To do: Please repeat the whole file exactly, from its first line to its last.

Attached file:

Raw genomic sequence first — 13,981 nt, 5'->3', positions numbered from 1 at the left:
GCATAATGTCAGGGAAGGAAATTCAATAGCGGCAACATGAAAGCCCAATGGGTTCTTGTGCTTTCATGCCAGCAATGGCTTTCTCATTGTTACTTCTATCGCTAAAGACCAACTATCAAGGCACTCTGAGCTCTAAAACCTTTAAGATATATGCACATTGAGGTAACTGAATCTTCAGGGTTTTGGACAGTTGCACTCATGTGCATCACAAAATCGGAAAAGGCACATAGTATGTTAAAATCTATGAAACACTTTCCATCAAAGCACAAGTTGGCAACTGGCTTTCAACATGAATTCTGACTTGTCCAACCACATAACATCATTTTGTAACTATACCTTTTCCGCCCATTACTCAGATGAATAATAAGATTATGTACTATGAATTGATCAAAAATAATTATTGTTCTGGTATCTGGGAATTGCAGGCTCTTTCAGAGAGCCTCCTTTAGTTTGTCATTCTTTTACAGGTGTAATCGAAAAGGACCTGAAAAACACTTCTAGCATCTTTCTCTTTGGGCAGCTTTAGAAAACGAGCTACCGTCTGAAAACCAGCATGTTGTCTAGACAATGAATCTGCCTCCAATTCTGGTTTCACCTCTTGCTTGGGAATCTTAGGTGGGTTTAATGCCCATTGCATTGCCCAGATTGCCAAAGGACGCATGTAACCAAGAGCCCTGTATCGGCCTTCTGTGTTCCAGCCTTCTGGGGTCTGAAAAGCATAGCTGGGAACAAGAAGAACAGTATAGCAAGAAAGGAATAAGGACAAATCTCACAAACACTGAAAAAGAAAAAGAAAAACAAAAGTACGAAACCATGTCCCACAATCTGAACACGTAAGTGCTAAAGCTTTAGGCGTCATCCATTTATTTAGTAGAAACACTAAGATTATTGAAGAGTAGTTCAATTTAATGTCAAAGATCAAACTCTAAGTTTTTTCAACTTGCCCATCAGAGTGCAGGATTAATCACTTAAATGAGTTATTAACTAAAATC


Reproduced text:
Raw genomic sequence first — 13,981 nt, 5'->3', positions numbered from 1 at the left:
GCATAATGTCAGGGAAGGAAATTCAATAGCGGCAACATGAAAGCCCAATGGGTTCTTGTGCTTTCATGCCAGCAATGGCTTTCTCATTGTTACTTCTATCGCTAAAGACCAACTATCAAGGCACTCTGAGCTCTAAAACCTTTAAGATATATGCACATTGAGGTAACTGAATCTTCAGGGTTTTGGACAGTTGCACTCATGTGCATCACAAAATCGGAAAAGGCACATAGTATGTTAAAATCTATGAAACACTTTCCATCAAAGCACAAGTTGGCAACTGGCTTTCAACATGAATTCTGACTTGTCCAACCACATAACATCATTTTGTAACTATACCTTTTCCGCCCATTACTCAGATGAATAATAAGATTATGTACTATGAATTGATCAAAAATAATTATTGTTCTGGTATCTGGGAATTGCAGGCTCTTTCAGAGAGCCTCCTTTAGTTTGTCATTCTTTTACAGGTGTAATCGAAAAGGACCTGAAAAACACTTCTAGCATCTTTCTCTTTGGGCAGCTTTAGAAAACGAGCTACCGTCTGAAAACCAGCATGTTGTCTAGACAATGAATCTGCCTCCAATTCTGGTTTCACCTCTTGCTTGGGAATCTTAGGTGGGTTTAATGCCCATTGCATTGCCCAGATTGCCAAAGGACGCATGTAACCAAGAGCCCTGTATCGGCCTTCTGTGTTCCAGCCTTCTGGGGTCTGAAAAGCATAGCTGGGAACAAGAAGAACAGTATAGCAAGAAAGGAATAAGGACAAATCTCACAAACACTGAAAAAGAAAAAGAAAAACAAAAGTACGAAACCATGTCCCACAATCTGAACACGTAAGTGCTAAAGCTTTAGGCGTCATCCATTTATTTAGTAGAAACACTAAGATTATTGAAGAGTAGTTCAATTTAATGTCAAAGATCAAACTCTAAGTTTTTTCAACTTGCCCATCAGAGTGCAGGATTAATCACTTAAATGAGTTATTAACTAAAATC